This semester I’ve been leading an Honors College Reading Group on George Cotkin’s Feast of Excess. As many readers of this blog know, Cotkin’s book charts the rise of what both Tom Wolfe and Susan Sontag called “The New Sensibility,” a broad, cultural tendency toward excess – in both minimalist and maximalist forms – that Cotkin argues emerged in the 1950s, blossomed in the 1960s and 1970s, and remains strong today. Our Honors College reading groups usually tackle one book a semester, read slowly, most often thirty-five to fifty pages a week. Feast of Excess fits this pace perfectly, as it is divided into twenty-three short chapters, each focused on one year, starting in 1952 and ending in 1974, and on one, or occasionally two or three, cultural figures.
Of course one reads a book differently when one reads at this slow pace. Patterns emerge that one might not otherwise notice. And one pattern struck me this week, as got to Chapter 16, which focuses on 1967, William Styron, and his controversial historical novel The Confessions of Nat Turner: the rise and fall of the idea of the psychopath as a cultural hero.
Styron saw Nat Turner, the leader of one of the most famous slave rebellions to take place in the United States, as a hero, but also “very definitely a psychopath.” Styron’s book won a Pulitzer prize and garnered the author a Newsweek cover. And both his friend James Baldwin – who had supported the project since its inception – and Ralph Ellison praised the book. But many other African American writers and critics condemned it, culminating in the publication in 1968 of the highly critical collection William Styron’s Nat Turner: Ten Black Writers Respond.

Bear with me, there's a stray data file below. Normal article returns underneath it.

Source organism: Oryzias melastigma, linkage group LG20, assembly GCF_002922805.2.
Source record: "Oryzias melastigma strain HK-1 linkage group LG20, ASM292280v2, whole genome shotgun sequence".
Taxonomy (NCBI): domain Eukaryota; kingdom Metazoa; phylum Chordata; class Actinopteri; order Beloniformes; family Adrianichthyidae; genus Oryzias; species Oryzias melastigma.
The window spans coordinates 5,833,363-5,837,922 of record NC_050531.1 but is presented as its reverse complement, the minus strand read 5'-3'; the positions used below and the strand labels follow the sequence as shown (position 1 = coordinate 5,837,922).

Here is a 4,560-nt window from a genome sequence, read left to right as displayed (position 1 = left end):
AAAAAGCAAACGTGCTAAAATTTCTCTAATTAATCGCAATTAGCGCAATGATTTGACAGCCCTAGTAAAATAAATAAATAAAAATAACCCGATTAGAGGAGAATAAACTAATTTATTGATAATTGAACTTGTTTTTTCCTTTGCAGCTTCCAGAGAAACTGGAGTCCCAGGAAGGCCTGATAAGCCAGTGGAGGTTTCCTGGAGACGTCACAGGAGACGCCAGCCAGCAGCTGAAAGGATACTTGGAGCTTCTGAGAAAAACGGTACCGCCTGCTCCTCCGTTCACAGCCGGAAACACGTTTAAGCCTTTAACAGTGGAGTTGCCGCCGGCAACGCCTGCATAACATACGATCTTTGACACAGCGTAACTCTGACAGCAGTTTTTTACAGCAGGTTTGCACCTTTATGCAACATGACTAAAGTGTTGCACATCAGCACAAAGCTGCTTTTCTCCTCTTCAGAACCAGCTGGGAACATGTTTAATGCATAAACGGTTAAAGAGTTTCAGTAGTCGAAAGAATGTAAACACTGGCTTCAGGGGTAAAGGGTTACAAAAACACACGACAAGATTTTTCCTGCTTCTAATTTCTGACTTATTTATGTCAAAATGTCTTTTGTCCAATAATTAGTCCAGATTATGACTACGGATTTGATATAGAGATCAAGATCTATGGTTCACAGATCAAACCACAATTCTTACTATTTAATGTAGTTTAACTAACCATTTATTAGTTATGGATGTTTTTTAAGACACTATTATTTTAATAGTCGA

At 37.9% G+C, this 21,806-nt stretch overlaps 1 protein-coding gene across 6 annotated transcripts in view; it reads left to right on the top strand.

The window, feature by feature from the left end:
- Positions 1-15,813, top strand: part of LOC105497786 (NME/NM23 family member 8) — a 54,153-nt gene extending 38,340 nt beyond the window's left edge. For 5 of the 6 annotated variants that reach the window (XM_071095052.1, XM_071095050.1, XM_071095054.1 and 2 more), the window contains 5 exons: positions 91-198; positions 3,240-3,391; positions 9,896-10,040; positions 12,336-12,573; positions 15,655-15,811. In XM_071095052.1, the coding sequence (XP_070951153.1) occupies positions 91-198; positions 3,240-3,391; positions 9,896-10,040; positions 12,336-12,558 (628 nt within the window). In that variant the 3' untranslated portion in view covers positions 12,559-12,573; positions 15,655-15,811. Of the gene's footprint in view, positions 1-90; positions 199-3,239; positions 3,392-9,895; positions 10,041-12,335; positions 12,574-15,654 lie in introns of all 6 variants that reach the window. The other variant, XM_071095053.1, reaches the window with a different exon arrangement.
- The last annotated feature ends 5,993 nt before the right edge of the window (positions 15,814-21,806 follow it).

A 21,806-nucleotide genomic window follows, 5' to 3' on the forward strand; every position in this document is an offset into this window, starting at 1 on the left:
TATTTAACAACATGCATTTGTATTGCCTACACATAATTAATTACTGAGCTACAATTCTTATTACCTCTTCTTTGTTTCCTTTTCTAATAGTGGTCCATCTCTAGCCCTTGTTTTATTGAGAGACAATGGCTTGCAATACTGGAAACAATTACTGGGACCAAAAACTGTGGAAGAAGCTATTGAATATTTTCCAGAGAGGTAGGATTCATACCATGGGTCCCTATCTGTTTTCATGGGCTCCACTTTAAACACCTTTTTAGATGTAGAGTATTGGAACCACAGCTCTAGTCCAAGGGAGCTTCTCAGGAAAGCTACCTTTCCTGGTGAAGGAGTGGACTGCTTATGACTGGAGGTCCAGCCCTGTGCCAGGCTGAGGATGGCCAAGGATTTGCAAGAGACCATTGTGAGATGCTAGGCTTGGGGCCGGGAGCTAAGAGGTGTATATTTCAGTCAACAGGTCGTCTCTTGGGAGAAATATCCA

As Cotkin notes, Styron’s book was written in the wake of Stanley Elkins’s Slavery(1959), which had superseded the once-dominant work of U.B. Philips, who had largely defended the institution of slavery as fairly mild and civilizing in its effects on the enslaved. In contrast, Elkins understood slavery through the lens of Bruno Bettelheim’s work on Nazi concentration camps. For Elkins, slavery was a brutal institution that utterly destroyed the humanity of enslaved Africans and African Americans, robbing them of their culture and infantilizing them in the process. Styron’s deeply psychological damaged Nat Turner was very much an intellectual child of Elkins’s vision of slavery.
But he was also, it seems to me, a cousin of Norman Mailer’s “white negro,” the subject of an earlier chapter of Cotkin’s book. The hipster existentialists that are the subject of Mailer’s 1957 essay “The White Negro,” which originally appeared in Dissent, are, above all, psychopaths, a term that Mailer defines through the work of juvenile delinquency experts Sheldon and Eleanor Glueck and of Robert M. Lindner, whose book Rebel Without A Cause: The Hypnoanalysis Of A Criminal Psychopath (1944), lent its name, if little else, to the now better remembered James Dean film. Mailer’s essay is in large measure a celebration of the psychopath who,